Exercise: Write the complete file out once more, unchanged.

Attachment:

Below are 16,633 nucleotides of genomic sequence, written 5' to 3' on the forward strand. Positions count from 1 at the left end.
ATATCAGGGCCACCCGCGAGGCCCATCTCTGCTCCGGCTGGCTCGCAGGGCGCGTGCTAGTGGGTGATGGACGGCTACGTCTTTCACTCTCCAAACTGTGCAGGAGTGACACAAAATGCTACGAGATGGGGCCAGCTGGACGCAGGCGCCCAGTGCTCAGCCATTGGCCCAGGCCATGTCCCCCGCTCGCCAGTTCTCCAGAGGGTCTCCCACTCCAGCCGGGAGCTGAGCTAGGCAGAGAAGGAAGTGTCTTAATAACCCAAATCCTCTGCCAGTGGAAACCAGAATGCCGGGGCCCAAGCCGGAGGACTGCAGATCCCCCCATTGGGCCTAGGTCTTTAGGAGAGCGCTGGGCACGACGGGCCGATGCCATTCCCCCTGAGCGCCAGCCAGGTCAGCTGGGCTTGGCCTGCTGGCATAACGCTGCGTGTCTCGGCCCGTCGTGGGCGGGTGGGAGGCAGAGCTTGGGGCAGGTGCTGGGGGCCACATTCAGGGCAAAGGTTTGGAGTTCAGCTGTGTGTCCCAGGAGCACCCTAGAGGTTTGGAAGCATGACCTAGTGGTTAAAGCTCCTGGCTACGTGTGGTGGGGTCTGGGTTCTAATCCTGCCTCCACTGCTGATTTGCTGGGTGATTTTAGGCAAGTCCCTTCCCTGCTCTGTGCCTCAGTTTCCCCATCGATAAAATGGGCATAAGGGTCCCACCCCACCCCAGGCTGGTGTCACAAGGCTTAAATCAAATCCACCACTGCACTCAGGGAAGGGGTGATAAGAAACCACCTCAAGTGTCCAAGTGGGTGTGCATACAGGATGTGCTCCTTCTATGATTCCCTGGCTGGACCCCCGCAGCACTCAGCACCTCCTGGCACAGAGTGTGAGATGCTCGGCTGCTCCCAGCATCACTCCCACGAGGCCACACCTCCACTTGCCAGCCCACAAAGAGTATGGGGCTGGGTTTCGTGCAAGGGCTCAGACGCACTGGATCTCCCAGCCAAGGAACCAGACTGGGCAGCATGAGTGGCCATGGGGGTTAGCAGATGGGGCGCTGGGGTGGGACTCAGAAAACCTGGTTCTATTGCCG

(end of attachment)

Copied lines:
Below are 16,633 nucleotides of genomic sequence, written 5' to 3' on the forward strand. Positions count from 1 at the left end.
ATATCAGGGCCACCCGCGAGGCCCATCTCTGCTCCGGCTGGCTCGCAGGGCGCGTGCTAGTGGGTGATGGACGGCTACGTCTTTCACTCTCCAAACTGTGCAGGAGTGACACAAAATGCTACGAGATGGGGCCAGCTGGACGCAGGCGCCCAGTGCTCAGCCATTGGCCCAGGCCATGTCCCCCGCTCGCCAGTTCTCCAGAGGGTCTCCCACTCCAGCCGGGAGCTGAGCTAGGCAGAGAAGGAAGTGTCTTAATAACCCAAATCCTCTGCCAGTGGAAACCAGAATGCCGGGGCCCAAGCCGGAGGACTGCAGATCCCCCCATTGGGCCTAGGTCTTTAGGAGAGCGCTGGGCACGACGGGCCGATGCCATTCCCCCTGAGCGCCAGCCAGGTCAGCTGGGCTTGGCCTGCTGGCATAACGCTGCGTGTCTCGGCCCGTCGTGGGCGGGTGGGAGGCAGAGCTTGGGGCAGGTGCTGGGGGCCACATTCAGGGCAAAGGTTTGGAGTTCAGCTGTGTGTCCCAGGAGCACCCTAGAGGTTTGGAAGCATGACCTAGTGGTTAAAGCTCCTGGCTACGTGTGGTGGGGTCTGGGTTCTAATCCTGCCTCCACTGCTGATTTGCTGGGTGATTTTAGGCAAGTCCCTTCCCTGCTCTGTGCCTCAGTTTCCCCATCGATAAAATGGGCATAAGGGTCCCACCCCACCCCAGGCTGGTGTCACAAGGCTTAAATCAAATCCACCACTGCACTCAGGGAAGGGGTGATAAGAAACCACCTCAAGTGTCCAAGTGGGTGTGCATACAGGATGTGCTCCTTCTATGATTCCCTGGCTGGACCCCCGCAGCACTCAGCACCTCCTGGCACAGAGTGTGAGATGCTCGGCTGCTCCCAGCATCACTCCCACGAGGCCACACCTCCACTTGCCAGCCCACAAAGAGTATGGGGCTGGGTTTCGTGCAAGGGCTCAGACGCACTGGATCTCCCAGCCAAGGAACCAGACTGGGCAGCATGAGTGGCCATGGGGGTTAGCAGATGGGGCGCTGGGGTGGGACTCAGAAAACCTGGTTCTATTGCCG